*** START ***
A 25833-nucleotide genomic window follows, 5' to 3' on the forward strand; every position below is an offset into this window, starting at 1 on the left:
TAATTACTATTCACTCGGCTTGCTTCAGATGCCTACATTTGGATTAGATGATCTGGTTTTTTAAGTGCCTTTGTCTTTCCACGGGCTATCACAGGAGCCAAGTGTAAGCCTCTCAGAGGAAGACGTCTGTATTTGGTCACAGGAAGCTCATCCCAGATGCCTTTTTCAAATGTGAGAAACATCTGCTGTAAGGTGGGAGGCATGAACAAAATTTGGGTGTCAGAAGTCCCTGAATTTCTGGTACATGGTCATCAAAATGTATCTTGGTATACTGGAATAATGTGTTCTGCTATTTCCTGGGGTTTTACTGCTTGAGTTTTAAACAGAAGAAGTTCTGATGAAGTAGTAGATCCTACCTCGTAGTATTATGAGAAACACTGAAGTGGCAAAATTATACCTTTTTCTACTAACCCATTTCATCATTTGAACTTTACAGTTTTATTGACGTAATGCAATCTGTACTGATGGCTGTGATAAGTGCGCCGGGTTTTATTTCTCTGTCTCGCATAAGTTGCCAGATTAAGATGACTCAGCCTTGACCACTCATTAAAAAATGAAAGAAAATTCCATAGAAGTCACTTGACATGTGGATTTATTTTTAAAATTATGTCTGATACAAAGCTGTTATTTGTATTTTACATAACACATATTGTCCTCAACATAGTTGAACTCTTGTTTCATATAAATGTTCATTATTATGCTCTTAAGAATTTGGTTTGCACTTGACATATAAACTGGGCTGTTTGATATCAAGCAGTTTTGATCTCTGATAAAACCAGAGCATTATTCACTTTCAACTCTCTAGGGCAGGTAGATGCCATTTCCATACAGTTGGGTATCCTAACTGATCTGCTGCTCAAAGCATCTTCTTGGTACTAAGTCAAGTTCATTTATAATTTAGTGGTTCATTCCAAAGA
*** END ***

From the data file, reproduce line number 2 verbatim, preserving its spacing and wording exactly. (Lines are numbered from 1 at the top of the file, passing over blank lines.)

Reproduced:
TAATTACTATTCACTCGGCTTGCTTCAGATGCCTACATTTGGATTAGATGATCTGGTTTTTTAAGTGCCTTTGTCTTTCCACGGGCTATCACAGGAGCCAAGTGTAAGCCTCTCAGAGGAAGACGTCTGTATTTGGTCACAGGAAGCTCATCCCAGATGCCTTTTTCAAATGTGAGAAACATCTGCTGTAAGGTGGGAGGCATGAACAAAATTTGGGTGTCAGAAGTCCCTGAATTTCTGGTACATGGTCATCAAAATGTATCTTGGTATACTGGAATAATGTGTTCTGCTATTTCCTGGGGTTTTACTGCTTGAGTTTTAAACAGAAGAAGTTCTGATGAAGTAGTAGATCCTACCTCGTAGTATTATGAGAAACACTGAAGTGGCAAAATTATACCTTTTTCTACTAACCCATTTCATCATTTGAACTTTACAGTTTTATTGACGTAATGCAATCTGTACTGATGGCTGTGATAAGTGCGCCGGGTTTTATTTCTCTGTCTCGCATAAGTTGCCAGATTAAGATGACTCAGCCTTGACCACTCATTAAAAAATGAAAGAAAATTCCATAGAAGTCACTTGACATGTGGATTTATTTTTAAAATTATGTCTGATACAAAGCTGTTATTTGTATTTTACATAACACATATTGTCCTCAACATAGTTGAACTCTTGTTTCATATAAATGTTCATTATTATGCTCTTAAGAATTTGGTTTGCACTTGACATATAAACTGGGCTGTTTGATATCAAGCAGTTTTGATCTCTGATAAAACCAGAGCATTATTCACTTTCAACTCTCTAGGGCAGGTAGATGCCATTTCCATACAGTTGGGTATCCTAACTGATCTGCTGCTCAAAGCATCTTCTTGGTACTAAGTCAAGTTCATTTATAATTTAGTGGTTCATTCCAAAGA